If you can work together on planning the wedding, think of how well you’ll be able to work together on other big events in life.
2. Help with research.
In case you didn’t already know this, the wedding industry is ENORMOUS! Every aspect of the wedding is an industry in and of itself, from wedding emergency kits to wedding toppers, so be prepared to sift through hundreds of vendors who are all vying for your $$$ (but remember, not all vendors are in it for the $$$…some honestly want to tell/share/photograph/film your story). This is likely one of the most time consuming parts of planning a wedding and if you don’t spend enough time doing real research, you’ll likely end up with a bride who is vehemently upset about something one of the vendors did (or did not do).
To be successful when it comes to research, take the time to sit down with your fiancée and talk about what each of you would like to see in a wedding, and perhaps discuss the areas you are willing to shell out more cash and the areas that you are not too concerned with spending a great deal of money. Then consult friends and family members who perhaps are married and may be willing to share some valuable advice about vendors they know. There’s usually some friend who at least knows another friend who recently got married, so getting this information should not be difficult.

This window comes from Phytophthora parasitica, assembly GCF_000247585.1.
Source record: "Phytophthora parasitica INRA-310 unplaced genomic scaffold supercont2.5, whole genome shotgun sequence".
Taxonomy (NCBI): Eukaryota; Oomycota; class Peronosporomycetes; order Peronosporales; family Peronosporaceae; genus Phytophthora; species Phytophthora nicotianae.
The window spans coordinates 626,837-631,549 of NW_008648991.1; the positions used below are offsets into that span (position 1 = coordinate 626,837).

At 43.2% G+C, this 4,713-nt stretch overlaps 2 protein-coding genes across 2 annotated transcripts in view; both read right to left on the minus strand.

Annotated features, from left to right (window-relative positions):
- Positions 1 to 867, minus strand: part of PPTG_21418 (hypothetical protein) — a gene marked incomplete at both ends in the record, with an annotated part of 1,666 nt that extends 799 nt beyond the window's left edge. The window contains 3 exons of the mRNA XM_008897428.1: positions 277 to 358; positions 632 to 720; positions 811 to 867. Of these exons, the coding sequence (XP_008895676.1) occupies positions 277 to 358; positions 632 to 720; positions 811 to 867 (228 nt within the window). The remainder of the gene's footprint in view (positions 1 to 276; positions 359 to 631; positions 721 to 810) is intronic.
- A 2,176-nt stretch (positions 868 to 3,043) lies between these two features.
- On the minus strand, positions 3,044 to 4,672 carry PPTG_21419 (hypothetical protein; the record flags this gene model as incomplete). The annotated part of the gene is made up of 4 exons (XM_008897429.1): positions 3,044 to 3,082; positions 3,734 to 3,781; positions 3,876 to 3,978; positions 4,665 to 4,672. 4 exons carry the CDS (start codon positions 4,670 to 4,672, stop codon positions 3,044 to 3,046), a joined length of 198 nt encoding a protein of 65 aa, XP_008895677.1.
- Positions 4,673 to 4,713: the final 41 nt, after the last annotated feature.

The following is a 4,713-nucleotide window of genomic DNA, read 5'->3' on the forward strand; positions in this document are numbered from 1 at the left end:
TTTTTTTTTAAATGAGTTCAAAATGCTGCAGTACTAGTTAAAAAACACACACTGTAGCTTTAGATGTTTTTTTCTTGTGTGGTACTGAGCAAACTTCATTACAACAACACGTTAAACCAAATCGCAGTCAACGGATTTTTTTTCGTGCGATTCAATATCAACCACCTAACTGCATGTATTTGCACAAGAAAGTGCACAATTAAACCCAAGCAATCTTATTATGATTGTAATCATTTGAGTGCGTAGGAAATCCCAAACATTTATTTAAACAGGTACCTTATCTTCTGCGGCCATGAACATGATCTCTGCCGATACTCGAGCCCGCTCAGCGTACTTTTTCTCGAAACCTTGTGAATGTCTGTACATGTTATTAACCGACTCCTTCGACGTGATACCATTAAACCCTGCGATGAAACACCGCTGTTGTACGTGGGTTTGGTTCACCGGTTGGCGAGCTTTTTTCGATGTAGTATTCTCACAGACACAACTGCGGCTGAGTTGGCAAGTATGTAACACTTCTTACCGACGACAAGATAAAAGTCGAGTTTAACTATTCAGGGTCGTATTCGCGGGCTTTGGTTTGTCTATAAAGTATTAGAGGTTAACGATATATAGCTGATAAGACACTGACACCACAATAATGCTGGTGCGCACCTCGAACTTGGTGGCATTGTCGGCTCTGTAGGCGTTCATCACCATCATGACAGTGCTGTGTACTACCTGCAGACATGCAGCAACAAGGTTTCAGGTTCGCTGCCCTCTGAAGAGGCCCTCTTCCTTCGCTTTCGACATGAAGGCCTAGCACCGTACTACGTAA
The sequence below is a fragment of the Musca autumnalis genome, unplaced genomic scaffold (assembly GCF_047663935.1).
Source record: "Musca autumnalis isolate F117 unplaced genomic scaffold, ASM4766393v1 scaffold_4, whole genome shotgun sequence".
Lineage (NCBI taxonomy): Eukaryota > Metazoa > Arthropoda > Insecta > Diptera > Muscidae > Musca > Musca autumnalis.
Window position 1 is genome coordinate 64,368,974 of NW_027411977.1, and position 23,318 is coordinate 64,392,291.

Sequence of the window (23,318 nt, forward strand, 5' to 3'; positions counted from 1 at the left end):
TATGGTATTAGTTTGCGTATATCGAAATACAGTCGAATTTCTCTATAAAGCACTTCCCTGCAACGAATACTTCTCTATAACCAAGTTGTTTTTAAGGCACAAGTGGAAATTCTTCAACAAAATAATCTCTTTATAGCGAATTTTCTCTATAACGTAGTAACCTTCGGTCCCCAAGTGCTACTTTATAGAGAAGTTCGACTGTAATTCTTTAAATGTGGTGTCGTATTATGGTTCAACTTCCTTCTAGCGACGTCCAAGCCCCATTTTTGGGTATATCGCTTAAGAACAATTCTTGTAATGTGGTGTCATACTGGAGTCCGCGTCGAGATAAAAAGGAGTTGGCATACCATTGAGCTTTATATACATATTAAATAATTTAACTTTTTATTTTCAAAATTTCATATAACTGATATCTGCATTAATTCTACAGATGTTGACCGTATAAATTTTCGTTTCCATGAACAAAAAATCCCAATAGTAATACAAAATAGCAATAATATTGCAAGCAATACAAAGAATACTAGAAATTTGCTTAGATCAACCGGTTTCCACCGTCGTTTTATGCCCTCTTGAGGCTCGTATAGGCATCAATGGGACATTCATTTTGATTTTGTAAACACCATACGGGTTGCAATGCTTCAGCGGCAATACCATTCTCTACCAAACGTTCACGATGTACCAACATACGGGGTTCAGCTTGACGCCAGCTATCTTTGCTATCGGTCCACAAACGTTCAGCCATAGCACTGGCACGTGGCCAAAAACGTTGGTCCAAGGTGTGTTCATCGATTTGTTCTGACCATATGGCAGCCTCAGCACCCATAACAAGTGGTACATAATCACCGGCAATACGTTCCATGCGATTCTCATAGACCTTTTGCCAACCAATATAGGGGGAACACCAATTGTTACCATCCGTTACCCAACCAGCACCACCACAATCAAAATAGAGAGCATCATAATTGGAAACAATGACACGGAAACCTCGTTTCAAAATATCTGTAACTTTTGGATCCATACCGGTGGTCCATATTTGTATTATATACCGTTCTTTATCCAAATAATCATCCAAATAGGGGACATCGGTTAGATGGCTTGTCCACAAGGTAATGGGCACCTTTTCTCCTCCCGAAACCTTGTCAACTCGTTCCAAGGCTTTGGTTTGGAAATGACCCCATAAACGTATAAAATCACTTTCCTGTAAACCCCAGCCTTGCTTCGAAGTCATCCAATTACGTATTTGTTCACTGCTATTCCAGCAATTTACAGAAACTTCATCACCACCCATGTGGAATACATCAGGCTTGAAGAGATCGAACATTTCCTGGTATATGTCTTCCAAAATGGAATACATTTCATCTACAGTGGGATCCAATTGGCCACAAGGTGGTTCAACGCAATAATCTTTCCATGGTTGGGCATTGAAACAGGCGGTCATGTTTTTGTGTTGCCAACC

As a side note, while chiavari chairs are elegant and a staple of most modern weddings, most of your guests will hardly notice the difference and furthermore, those chairs aren’t going to capture any of the timeless moments of the day and put them together in a wedding film or a photo album that will be the only visual record of the day you got married. I’m not saying that all your money should be spent on photography and videography, but I do believe that a great deal of research should go into these two areas mainly because they will be charged with the responsibility of recording your wedding day in such a way that you will be able to revisit those emotions you felt on that day. I highly doubt you’ll get that from chiavari chairs or fancy cake toppers. I’m sure you’d appreciate a valid record of the day considering the amount of time and energy went into planning.
3. Be present at all (or as many) meetings with vendors as you can.
While my wife and I were planning our wedding, I was dumbfounded at how shocked the majority of our vendors were when I would show up to every meeting. They often claimed it was such a rare thing for the groom to tag along and be so involved in all the planning. After thinking about it, I did notice that most wedding vendors cater their language towards the bride. They believe it is only brides that are visiting their pages and inquiring about their business.